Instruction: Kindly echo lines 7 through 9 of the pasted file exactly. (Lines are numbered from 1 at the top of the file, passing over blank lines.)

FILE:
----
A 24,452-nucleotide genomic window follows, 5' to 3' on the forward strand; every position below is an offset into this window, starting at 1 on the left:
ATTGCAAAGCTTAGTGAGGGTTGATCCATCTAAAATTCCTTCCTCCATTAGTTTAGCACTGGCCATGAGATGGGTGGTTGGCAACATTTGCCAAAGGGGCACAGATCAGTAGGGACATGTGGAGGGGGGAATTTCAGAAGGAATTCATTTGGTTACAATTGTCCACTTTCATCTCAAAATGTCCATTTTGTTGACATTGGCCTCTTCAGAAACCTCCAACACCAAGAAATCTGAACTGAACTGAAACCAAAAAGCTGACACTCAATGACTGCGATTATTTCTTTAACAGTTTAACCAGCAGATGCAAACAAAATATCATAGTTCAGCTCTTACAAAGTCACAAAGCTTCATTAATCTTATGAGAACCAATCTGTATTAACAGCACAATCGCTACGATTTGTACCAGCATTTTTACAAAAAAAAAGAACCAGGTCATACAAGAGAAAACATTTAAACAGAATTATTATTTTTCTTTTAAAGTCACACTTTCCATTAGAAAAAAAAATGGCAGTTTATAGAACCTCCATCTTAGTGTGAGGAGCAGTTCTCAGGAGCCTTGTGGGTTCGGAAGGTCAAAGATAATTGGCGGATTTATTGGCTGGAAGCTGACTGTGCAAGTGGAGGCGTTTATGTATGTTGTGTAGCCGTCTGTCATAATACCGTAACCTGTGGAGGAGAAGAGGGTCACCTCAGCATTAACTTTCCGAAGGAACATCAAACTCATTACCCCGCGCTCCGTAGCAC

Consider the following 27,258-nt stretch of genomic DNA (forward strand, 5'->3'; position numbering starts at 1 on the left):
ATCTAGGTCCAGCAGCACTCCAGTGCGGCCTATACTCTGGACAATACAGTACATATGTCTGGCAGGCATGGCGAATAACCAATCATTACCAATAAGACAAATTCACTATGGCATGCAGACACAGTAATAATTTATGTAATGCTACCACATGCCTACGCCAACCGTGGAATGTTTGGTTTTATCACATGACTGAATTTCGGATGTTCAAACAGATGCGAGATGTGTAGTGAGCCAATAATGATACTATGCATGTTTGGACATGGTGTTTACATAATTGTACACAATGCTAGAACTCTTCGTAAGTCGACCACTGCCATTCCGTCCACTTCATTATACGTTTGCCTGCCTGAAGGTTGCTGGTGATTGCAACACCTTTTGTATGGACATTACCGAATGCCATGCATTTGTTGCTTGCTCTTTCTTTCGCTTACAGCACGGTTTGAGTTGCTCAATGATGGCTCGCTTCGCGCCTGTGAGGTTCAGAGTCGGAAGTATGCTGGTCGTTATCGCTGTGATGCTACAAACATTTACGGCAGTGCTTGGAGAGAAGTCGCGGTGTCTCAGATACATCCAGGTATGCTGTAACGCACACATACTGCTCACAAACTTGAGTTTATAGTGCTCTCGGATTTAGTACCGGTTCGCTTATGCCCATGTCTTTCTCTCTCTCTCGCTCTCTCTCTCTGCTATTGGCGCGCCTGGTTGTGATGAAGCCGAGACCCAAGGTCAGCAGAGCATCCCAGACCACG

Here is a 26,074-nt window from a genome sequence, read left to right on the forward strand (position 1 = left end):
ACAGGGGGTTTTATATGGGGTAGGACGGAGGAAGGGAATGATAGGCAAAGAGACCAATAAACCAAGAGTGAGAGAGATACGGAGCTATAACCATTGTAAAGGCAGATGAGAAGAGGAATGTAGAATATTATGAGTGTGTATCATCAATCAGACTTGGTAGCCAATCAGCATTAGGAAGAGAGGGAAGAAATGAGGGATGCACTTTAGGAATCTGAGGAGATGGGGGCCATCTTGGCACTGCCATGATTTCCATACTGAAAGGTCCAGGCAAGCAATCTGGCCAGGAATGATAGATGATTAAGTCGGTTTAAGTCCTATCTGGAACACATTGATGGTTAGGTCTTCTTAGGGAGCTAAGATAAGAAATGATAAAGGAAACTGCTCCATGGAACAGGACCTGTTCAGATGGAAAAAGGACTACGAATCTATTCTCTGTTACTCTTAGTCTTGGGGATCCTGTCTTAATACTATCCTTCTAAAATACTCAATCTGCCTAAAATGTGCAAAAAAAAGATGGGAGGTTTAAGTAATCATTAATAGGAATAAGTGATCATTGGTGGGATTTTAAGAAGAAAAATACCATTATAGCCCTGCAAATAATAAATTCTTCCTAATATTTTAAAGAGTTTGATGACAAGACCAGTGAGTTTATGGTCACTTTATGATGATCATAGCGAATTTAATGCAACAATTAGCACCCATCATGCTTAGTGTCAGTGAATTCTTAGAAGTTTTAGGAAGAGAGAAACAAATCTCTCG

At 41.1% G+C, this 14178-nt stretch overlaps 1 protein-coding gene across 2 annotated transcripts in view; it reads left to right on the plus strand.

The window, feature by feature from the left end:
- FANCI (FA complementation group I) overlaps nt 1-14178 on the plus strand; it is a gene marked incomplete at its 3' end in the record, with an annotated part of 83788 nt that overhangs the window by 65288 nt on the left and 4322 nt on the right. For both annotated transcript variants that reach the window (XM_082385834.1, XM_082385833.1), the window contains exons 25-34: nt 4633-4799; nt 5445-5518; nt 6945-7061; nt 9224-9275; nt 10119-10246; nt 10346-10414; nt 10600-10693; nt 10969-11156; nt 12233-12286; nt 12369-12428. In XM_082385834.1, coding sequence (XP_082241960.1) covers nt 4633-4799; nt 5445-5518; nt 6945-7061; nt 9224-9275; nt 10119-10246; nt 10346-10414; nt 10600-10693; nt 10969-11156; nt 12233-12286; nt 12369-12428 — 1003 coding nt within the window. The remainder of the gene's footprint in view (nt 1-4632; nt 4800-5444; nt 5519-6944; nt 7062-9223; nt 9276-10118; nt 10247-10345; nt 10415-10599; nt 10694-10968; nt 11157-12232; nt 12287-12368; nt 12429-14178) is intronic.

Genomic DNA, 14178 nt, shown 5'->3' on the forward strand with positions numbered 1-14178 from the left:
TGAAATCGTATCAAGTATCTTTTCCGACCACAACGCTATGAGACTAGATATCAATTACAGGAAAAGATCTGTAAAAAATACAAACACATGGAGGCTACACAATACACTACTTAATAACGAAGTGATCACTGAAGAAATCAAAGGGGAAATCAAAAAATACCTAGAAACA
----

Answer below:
At 41.1% G+C, this 14178-nt stretch overlaps 1 protein-coding gene across 2 annotated transcripts in view; it reads left to right on the plus strand.

The window, feature by feature from the left end:
- FANCI (FA complementation group I) overlaps nt 1-14178 on the plus strand; it is a gene marked incomplete at its 3' end in the record, with an annotated part of 83788 nt that overhangs the window by 65288 nt on the left and 4322 nt on the right. For both annotated transcript variants that reach the window (XM_082385834.1, XM_082385833.1), the window contains exons 25-34: nt 4633-4799; nt 5445-5518; nt 6945-7061; nt 9224-9275; nt 10119-10246; nt 10346-10414; nt 10600-10693; nt 10969-11156; nt 12233-12286; nt 12369-12428. In XM_082385834.1, coding sequence (XP_082241960.1) covers nt 4633-4799; nt 5445-5518; nt 6945-7061; nt 9224-9275; nt 10119-10246; nt 10346-10414; nt 10600-10693; nt 10969-11156; nt 12233-12286; nt 12369-12428 — 1003 coding nt within the window. The remainder of the gene's footprint in view (nt 1-4632; nt 4800-5444; nt 5519-6944; nt 7062-9223; nt 9276-10118; nt 10247-10345; nt 10415-10599; nt 10694-10968; nt 11157-12232; nt 12287-12368; nt 12429-14178) is intronic.